As the Economist wrote earlier this year, the world post-lockdown is not quite all there. The economy will take time to recover, unemployment is seeing record highs, and as some parts of retail are bouncing back, we are seeing that some stores across the UK have sadly closed their shutters for the last time. Consumer behaviour has shifted, permanently, with accelerated acceptance of digital, that is unprecedented. Recent reporting from both the US Dept of Commerce (1) and Deutsche Bank (2) show that ecommerce penetration jumped 70% in eight weeks in 2020, and grocery online sales reached levels only expected in late 2023.
With the shift online, where does this leave the stores? Recent, precipitous drops in footfall, when partnered with increasing rents, and challenging business rates, have left businesses with a significant store footprint feeling the pinch. Those that didn’t also have a mature ecommerce business may not have made it through the first half of 2020. So, what is the role of the store in a world where everyone is shopping online?
First and foremost, this in by no means the end of the high street. For every retail business that has struggled, there is a new online or wholesale brand that has decided it needs to own the end-to-end consumer experience, and are moving away from a strategy of wholesale or B2B2C. These businesses are now able to get prime placements in malls and highstreets across the country. What we can predict is that they will be more strategic in their investments in the physical estate, with fewer stores. Companies will be investing in geographic and socio-economic modelling and a more considered choice of which stores to open where. Stores will also take a bit more space, and will consider hygiene and social distancing requirements – bigger stores, larger entrance and exits, wider aisles.
As companies look to be more strategic about their store estate, they will also change how they measure the success of a store. Online businesses moving into retail have a different perspective on how they measure the success of a store. It’s not purely about sales through a til, but how many sales were influenced by a store across all channels. Sale attribution – often a huge point of contention when companies have large numbers of stores, concessions and franchise partners, are not important when you operate a truly integrate, omni-channel business. Stores success won’t just be measured on sales, but also on engagement, and simply the ability to put the brand in front of people and offer access to your product, material, or product experts. The logical conclusion is that the whole store economic model will shift.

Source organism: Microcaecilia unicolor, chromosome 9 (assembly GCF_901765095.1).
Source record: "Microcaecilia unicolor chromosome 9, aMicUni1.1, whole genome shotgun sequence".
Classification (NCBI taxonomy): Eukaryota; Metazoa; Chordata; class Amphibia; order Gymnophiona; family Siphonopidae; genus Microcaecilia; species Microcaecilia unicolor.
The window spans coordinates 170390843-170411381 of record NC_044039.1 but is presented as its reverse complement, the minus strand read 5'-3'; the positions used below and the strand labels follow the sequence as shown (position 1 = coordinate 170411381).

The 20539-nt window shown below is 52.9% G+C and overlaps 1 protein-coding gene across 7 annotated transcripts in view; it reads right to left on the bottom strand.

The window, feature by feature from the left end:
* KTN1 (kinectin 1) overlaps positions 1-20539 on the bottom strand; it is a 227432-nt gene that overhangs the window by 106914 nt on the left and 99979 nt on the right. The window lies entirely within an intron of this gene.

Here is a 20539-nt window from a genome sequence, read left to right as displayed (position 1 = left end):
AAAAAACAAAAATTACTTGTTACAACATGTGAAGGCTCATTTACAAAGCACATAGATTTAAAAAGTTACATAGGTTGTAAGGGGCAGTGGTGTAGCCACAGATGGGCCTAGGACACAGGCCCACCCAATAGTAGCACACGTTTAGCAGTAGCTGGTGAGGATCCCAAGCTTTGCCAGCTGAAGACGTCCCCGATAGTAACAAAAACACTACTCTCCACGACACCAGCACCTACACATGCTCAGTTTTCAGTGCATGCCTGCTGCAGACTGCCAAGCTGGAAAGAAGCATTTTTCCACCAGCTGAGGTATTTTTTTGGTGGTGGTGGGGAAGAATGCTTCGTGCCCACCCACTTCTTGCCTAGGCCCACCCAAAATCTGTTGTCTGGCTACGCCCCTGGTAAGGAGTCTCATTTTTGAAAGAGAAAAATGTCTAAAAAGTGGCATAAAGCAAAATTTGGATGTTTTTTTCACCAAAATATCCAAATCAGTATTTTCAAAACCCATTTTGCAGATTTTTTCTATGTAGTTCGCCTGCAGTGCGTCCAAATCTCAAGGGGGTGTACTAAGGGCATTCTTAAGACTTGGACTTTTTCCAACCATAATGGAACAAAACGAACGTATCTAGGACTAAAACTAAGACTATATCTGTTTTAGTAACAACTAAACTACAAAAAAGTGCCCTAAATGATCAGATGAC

With the drop in footfall, stores will have to be much more aware of customers missions and reasons to visit. As much and online shopping is booming, there will always be things that don’t translate into a screen. The feel of the fabric, the way the colour looks against your skin, the opportunity to discover a new brand, or the surprise of discovering that hidden feature. Stores have already been experimenting with hidden features, although not every store will have a secret room hidden behind a bookcase, a slide, a giant floor keyboard, or somewhere you can sleep to “test” a mattress. But new store formats like Glossier have used stores to continue the online experience, with advisors who can show customers the best way to apply product. In short, stores brands will feel more like experiences, and with social distancing requirements meaning that booking into a store, perhaps with friends, will start to feel more commonplace.
Through all of this, trying to find what works for your different customer segments is going to be key. Businesses will see stores as a key to better understanding customers, and the idea of test & learn, prevalent in online retailers, will also become very common in physical stores. Stores will change more often, which will mean moving away from fixed installations. Tills will be replaced by mPOS, and as stores test and learn, data capture on customers, their behaviour and their preferences will become a critical role for the business. You’ll also see much greater support for omnichannel, with stores increasing in back office storage for click and collect.
The future is genuinely exciting, as brands and retailers experiment with new formats, new technologies and new experiences, delivered in a way which is efficient and not hugely expensive. The key will be to iterate fast, and to find models that consumers like, and are consistent with how your brand wants to be perceived. Then lean in and invest.
Andy Halliwell is senior director, retail, at Publicis Sapient
- Bank of America, U.S. Department of Commerce, ShawSpring Research)
- Deutsche Bank, “Food Fight Round 2: Convenience & Digital Gaining Ground,” 12 November 2019 Fabric Consumer Survey, March 2020